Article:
California's community college students could soon stay put -- and pay a lot less -- to earn what they thought they would have to go elsewhere to get: a four-year bachelor's degree.
As the demand for college graduates grows, many states are turning to their two-year schools for help -- and California might do the same, allowing community colleges to offer four-year degrees that aren't readily available at nearby public universities.
"Now is the time to look at what innovations might be good for the state, and what might actually save us money in the long run," said state Sen. Marty Block, D-San Diego, whose Senate Bill 850 would authorize the change.
The startup would be small scale -- just one program per campus for a select few college districts.
The argument goes like this: Two-year associate degrees are becoming insufficient for some fields, such as nursing and respiratory therapy, but bachelor's degree programs in those areas are scarce. Expanding community college programs would help students complete a bachelor's degree quickly, without the hassle, the expense of transferring to another school and the dreaded delays.
Ruby Guzman waited three years to get into the Contra Costa College nursing program, and now -- on the cusp of an associate degree -- she is waiting again. She and classmates aspiring to transfer to a four-year program are on CSU East Bay's waiting list.
"It just feels like roadblock after roadblock," Guzman said.
Offering bachelor's degrees in nursing at community colleges would ease students' anxiety and position them for more promising careers, said Marshall Alameida, Contra Costa College's director of nursing.
Community colleges in 21 states offer four-year degree programs.
"I'd just like to see California catch up with the rest of the nation," said Linda Thor, chancellor of the Foothill-De Anza Community College District, where programs are preparing for expansion. "Our students need this and deserve this, as do our employers."
But big questions remain about cost, tuition rates, faculty credentials and whether bachelor's degrees would divert community colleges from their mission as California's two-year steppingstone to four-year campuses or trade jobs. And both critics and advocates worry the state won't adequately fund the programs.
"That's always the million-dollar question, like are you going to pay for it?" said Aaron Bielenberg, president of the college system's student senate.
Previous bills have gone nowhere in the Legislature, but the state budget outlook has improved, and momentum is building, said Barry Russell, president of Las Positas College in Livermore and a former state vice chancellor.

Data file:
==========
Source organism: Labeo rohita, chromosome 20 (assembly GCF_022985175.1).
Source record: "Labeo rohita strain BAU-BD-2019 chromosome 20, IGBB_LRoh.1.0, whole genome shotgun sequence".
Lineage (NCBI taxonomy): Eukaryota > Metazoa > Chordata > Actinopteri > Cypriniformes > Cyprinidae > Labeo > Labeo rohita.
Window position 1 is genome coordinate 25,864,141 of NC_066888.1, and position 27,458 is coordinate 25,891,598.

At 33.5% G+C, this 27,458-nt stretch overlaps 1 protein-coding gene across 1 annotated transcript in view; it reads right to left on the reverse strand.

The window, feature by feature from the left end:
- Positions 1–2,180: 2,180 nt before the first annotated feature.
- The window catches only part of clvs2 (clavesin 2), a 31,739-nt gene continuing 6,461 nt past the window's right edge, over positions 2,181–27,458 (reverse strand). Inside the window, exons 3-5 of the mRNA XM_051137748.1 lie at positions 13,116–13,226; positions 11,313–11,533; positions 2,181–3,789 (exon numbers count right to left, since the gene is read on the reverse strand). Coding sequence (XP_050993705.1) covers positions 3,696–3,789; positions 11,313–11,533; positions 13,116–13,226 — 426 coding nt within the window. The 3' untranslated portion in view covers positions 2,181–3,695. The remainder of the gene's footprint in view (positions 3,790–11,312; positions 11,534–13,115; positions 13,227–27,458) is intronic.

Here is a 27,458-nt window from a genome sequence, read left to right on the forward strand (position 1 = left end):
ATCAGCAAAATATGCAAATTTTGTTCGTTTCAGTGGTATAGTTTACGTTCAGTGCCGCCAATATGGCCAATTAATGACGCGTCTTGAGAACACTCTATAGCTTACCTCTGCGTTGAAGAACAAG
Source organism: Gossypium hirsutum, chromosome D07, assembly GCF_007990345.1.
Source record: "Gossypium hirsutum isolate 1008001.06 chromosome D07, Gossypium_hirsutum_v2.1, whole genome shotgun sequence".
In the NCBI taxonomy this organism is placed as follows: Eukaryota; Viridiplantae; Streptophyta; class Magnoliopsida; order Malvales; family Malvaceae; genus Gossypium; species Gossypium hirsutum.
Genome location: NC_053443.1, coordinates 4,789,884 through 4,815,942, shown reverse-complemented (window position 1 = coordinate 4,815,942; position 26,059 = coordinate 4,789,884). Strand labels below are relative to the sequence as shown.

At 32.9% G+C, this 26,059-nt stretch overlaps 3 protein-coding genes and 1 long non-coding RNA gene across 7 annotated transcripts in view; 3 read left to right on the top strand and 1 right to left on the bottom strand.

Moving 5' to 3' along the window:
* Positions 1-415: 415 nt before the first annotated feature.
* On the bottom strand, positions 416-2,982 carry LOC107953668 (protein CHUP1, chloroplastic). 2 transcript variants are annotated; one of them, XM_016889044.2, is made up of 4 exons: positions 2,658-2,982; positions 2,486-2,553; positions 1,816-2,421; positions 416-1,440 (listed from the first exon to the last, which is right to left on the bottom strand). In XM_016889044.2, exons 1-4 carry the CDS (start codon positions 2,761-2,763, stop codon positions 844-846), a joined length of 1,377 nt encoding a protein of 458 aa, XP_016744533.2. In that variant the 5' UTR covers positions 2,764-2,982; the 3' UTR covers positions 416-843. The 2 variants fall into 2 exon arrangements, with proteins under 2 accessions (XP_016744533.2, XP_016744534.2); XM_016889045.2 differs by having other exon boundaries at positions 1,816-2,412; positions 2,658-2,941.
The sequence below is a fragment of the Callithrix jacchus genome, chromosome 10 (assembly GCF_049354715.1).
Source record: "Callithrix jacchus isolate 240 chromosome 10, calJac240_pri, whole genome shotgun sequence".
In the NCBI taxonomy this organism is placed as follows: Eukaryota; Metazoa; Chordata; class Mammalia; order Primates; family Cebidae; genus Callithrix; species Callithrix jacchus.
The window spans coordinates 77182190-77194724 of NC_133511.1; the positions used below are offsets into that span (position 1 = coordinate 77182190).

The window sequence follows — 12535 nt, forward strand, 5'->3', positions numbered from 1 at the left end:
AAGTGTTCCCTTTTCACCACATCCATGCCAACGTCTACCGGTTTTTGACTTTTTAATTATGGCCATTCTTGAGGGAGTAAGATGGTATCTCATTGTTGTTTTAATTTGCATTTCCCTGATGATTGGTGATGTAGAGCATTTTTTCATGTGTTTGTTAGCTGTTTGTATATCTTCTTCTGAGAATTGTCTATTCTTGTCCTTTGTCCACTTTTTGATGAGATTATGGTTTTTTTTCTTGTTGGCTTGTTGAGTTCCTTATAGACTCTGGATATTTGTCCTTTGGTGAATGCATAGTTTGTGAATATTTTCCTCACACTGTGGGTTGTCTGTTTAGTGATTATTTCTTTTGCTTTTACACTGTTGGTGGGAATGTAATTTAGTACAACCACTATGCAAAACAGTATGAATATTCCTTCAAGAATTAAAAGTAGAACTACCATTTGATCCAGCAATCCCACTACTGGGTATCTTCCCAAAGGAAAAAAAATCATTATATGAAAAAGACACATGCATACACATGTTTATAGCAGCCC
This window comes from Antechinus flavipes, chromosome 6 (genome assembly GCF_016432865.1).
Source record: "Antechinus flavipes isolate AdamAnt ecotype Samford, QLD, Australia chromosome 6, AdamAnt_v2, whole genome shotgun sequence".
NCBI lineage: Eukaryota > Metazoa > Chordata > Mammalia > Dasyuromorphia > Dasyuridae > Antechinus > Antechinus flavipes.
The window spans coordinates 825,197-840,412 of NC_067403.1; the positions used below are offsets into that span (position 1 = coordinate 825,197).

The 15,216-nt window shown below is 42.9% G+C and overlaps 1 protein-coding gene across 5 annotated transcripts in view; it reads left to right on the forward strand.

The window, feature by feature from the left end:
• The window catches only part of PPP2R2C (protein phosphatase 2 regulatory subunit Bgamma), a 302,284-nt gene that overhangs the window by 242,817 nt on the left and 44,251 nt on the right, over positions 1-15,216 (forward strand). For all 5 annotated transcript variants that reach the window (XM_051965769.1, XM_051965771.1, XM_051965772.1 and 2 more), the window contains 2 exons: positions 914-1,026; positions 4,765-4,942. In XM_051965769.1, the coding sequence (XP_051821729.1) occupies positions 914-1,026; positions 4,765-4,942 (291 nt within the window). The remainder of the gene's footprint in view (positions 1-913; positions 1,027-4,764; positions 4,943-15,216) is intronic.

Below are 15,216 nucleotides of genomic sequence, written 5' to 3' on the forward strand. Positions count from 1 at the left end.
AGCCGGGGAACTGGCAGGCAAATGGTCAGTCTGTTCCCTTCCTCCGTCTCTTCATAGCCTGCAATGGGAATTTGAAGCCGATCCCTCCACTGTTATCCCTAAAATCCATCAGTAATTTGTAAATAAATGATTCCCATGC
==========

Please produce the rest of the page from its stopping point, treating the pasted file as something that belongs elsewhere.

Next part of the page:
"I think it's an inevitable move that needs to be made," said Russell, who noted that he was speaking as a campus president.
The restrictions on California's community colleges date back some 50 years to the state's Master Plan for Higher Education, which defined the roles of each segment -- community colleges, the University of California and California State University -- to avoid competition and duplication. But that plan is under review, and some note that CSU now offers some doctoral degrees, once considered UC's exclusive role.
"We don't need to stand still forever," said John Aubrey Douglass, of UC Berkeley's Center for Studies in Higher Education. "There's been very little innovation in our structure."
Supporters note the state will need 1 million more bachelor's degree-holders by 2025, according to the Public Policy Institute of California.
Each year, De Anza College's automotive technology program graduates about 140 students. With a certificate or associate degree, they will get good jobs as technicians, but their career options are limited, said Randy Bryant, the department head.
Moving up at a dealership or opening their own shop now requires a bachelor's degree or higher, but Bryant says his students often fear transferring to a four-year business program -- and he wants them to be able to "finish what they start here."
Bryant is designing a program he has not seen anywhere else in California: a four-year automotive management degree. It combines De Anza's technical classes with courses in ethics, entrepreneurship, management, sales and marketing, and inventory control.
"The students do really well here, and if they continue here, they will complete (their degree)," he said.
Even if the bill passes, it will likely be another year or two before the four-year option becomes available. And some say its limit of just one degree program at each campus might go too far to minimize concerns about competition with public universities.
At Foothill College, the dental hygiene and the respiratory therapy programs want to offer bachelor's degrees -- which, for some, would mean just one more year of coursework -- and students are hoping they will be able to get them.
Joshua Colaci said he would otherwise need to leave the state to get a degree in respiratory therapy.
"I've already done the bulk of my education at one school," said Colaci, a Foothill College student from San Jose. "Why not just one-stop shop it?"
Follow Katy Murphy at Twitter.com/katymurphy.
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